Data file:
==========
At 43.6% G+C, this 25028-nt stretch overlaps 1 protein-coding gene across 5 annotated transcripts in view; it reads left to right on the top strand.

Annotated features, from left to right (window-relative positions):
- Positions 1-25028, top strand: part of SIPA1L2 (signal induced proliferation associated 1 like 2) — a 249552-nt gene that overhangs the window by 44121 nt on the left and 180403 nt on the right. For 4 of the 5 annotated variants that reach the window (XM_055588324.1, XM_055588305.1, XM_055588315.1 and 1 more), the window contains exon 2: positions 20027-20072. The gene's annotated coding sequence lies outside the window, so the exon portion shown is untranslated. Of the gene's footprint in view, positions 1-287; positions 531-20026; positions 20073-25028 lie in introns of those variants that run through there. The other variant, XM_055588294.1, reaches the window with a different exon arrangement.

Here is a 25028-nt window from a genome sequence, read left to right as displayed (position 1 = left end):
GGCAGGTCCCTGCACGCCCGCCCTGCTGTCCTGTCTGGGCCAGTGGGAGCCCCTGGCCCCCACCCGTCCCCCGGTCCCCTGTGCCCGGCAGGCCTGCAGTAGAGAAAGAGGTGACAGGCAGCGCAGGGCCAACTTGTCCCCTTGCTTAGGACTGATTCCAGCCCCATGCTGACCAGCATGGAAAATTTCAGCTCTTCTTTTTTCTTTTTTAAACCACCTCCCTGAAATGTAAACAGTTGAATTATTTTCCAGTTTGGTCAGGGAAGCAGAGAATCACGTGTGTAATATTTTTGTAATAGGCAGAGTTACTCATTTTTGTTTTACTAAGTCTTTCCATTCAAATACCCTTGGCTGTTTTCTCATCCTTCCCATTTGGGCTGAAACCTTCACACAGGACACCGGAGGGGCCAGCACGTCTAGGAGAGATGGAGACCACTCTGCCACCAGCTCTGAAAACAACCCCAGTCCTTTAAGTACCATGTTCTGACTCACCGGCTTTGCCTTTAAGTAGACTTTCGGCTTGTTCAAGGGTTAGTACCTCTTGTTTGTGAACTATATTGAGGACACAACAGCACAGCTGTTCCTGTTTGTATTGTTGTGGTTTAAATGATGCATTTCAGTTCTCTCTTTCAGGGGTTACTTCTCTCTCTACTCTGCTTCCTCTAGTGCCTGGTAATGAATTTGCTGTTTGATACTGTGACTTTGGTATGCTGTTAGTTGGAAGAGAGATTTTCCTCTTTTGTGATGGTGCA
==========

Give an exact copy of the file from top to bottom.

At 43.6% G+C, this 25028-nt stretch overlaps 1 protein-coding gene across 5 annotated transcripts in view; it reads left to right on the top strand.

Annotated features, from left to right (window-relative positions):
- Positions 1-25028, top strand: part of SIPA1L2 (signal induced proliferation associated 1 like 2) — a 249552-nt gene that overhangs the window by 44121 nt on the left and 180403 nt on the right. For 4 of the 5 annotated variants that reach the window (XM_055588324.1, XM_055588305.1, XM_055588315.1 and 1 more), the window contains exon 2: positions 20027-20072. The gene's annotated coding sequence lies outside the window, so the exon portion shown is untranslated. Of the gene's footprint in view, positions 1-287; positions 531-20026; positions 20073-25028 lie in introns of those variants that run through there. The other variant, XM_055588294.1, reaches the window with a different exon arrangement.

Here is a 25028-nt window from a genome sequence, read left to right as displayed (position 1 = left end):
GGCAGGTCCCTGCACGCCCGCCCTGCTGTCCTGTCTGGGCCAGTGGGAGCCCCTGGCCCCCACCCGTCCCCCGGTCCCCTGTGCCCGGCAGGCCTGCAGTAGAGAAAGAGGTGACAGGCAGCGCAGGGCCAACTTGTCCCCTTGCTTAGGACTGATTCCAGCCCCATGCTGACCAGCATGGAAAATTTCAGCTCTTCTTTTTTCTTTTTTAAACCACCTCCCTGAAATGTAAACAGTTGAATTATTTTCCAGTTTGGTCAGGGAAGCAGAGAATCACGTGTGTAATATTTTTGTAATAGGCAGAGTTACTCATTTTTGTTTTACTAAGTCTTTCCATTCAAATACCCTTGGCTGTTTTCTCATCCTTCCCATTTGGGCTGAAACCTTCACACAGGACACCGGAGGGGCCAGCACGTCTAGGAGAGATGGAGACCACTCTGCCACCAGCTCTGAAAACAACCCCAGTCCTTTAAGTACCATGTTCTGACTCACCGGCTTTGCCTTTAAGTAGACTTTCGGCTTGTTCAAGGGTTAGTACCTCTTGTTTGTGAACTATATTGAGGACACAACAGCACAGCTGTTCCTGTTTGTATTGTTGTGGTTTAAATGATGCATTTCAGTTCTCTCTTTCAGGGGTTACTTCTCTCTCTACTCTGCTTCCTCTAGTGCCTGGTAATGAATTTGCTGTTTGATACTGTGACTTTGGTATGCTGTTAGTTGGAAGAGAGATTTTCCTCTTTTGTGATGGTGCA